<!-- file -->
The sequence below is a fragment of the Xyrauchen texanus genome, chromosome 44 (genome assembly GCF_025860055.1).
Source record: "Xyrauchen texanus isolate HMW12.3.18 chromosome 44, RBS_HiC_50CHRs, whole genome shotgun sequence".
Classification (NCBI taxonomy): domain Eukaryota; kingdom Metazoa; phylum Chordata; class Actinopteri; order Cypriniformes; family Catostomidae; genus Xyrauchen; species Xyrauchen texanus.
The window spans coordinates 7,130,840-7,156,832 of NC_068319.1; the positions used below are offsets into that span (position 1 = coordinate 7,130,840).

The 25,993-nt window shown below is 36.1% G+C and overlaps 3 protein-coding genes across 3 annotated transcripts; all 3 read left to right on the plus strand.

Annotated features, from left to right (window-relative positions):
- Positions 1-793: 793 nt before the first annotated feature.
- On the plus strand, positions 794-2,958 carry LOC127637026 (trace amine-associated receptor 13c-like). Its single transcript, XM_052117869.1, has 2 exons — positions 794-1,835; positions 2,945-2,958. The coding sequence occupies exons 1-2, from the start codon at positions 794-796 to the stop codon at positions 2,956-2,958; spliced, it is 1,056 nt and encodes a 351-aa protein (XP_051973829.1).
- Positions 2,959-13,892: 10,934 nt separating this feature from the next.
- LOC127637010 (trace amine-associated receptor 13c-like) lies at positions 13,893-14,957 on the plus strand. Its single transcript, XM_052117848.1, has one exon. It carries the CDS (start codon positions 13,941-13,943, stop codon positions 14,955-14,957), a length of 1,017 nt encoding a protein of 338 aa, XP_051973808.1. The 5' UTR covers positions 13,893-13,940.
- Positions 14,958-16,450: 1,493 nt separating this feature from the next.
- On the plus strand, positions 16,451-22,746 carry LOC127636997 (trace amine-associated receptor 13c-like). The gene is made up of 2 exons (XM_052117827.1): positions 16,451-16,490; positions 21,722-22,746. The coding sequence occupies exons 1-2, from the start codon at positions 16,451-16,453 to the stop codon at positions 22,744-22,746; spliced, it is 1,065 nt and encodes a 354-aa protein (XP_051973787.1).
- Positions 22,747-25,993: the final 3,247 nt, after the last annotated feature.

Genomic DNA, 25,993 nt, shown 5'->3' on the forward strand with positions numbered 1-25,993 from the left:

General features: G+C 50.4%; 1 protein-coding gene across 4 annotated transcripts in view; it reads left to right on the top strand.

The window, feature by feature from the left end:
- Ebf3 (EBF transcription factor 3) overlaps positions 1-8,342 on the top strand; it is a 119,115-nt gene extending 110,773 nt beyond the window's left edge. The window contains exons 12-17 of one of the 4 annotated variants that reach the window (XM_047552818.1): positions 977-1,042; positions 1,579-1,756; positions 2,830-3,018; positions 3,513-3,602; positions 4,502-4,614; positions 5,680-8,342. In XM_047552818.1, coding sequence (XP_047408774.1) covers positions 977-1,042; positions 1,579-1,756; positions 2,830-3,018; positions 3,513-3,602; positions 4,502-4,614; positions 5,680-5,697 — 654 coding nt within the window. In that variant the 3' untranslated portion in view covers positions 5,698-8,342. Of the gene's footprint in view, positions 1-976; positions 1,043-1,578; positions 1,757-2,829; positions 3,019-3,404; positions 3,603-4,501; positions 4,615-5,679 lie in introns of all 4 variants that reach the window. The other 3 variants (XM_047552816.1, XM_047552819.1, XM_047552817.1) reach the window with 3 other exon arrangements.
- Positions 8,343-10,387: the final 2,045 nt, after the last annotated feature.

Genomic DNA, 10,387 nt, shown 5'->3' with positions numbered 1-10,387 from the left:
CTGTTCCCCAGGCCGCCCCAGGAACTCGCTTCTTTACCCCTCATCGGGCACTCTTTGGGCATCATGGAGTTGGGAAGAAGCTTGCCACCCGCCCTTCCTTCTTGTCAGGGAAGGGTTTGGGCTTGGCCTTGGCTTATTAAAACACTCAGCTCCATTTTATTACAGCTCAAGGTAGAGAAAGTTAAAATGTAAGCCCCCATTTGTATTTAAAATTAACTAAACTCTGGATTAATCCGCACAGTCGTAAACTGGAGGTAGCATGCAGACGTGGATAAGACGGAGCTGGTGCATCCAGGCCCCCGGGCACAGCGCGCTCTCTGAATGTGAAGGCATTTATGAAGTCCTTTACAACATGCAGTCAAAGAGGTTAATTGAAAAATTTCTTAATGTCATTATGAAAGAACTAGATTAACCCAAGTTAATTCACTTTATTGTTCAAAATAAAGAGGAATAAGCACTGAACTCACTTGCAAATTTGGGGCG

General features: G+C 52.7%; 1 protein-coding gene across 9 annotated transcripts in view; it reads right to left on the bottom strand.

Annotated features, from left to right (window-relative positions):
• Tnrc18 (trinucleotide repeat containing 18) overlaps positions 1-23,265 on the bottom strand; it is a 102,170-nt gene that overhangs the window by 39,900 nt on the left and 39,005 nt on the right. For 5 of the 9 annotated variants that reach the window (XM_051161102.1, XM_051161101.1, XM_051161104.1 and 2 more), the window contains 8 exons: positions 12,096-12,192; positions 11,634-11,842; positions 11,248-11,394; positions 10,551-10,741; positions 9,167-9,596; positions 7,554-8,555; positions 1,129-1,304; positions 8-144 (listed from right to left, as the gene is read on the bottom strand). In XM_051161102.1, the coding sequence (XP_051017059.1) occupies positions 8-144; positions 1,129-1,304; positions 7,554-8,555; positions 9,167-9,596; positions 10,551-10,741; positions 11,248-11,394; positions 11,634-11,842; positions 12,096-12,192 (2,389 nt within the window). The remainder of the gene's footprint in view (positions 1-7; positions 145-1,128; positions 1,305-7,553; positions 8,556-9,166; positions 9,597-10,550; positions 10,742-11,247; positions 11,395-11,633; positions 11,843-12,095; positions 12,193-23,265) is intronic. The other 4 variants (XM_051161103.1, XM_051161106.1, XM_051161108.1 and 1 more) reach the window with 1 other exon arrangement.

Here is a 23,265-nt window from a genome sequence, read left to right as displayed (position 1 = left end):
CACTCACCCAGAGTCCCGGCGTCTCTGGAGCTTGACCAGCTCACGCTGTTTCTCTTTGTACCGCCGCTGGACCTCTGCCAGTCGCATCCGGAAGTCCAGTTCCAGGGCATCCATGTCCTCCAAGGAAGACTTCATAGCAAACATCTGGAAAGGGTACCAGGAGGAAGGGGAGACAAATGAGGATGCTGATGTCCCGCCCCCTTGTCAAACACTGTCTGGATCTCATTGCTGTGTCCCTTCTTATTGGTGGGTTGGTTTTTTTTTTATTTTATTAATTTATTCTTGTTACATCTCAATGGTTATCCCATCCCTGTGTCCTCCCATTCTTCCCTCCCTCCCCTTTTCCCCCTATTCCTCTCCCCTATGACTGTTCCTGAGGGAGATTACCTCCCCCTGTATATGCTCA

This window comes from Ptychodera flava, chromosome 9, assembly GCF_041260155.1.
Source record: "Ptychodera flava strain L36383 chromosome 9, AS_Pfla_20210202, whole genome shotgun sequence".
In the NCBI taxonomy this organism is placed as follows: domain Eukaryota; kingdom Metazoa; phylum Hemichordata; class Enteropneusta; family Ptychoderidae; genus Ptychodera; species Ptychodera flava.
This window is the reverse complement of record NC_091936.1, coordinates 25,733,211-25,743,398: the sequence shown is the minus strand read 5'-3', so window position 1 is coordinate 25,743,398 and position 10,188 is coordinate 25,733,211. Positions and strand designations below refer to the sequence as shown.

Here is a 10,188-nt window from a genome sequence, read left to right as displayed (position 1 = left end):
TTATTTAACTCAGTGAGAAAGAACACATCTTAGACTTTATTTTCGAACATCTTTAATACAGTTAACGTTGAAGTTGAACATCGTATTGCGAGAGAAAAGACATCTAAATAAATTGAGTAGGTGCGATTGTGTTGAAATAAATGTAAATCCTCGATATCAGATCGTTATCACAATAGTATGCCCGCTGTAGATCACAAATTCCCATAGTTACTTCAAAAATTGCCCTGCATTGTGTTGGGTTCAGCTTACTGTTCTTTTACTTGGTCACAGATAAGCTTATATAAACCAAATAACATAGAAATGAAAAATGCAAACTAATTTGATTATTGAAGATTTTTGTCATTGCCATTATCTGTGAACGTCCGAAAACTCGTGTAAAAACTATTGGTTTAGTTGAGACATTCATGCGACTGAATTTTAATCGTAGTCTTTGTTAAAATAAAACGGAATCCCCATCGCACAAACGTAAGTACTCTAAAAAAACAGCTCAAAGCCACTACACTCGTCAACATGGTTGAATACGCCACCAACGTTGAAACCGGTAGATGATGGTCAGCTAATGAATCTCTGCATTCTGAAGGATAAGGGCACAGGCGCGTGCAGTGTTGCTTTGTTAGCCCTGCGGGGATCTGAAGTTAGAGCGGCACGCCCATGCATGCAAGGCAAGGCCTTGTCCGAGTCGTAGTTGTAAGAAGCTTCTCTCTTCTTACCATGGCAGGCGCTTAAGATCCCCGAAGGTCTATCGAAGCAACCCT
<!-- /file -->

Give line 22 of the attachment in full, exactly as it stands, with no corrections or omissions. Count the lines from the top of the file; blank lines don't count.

Annotated features, from left to right (window-relative positions):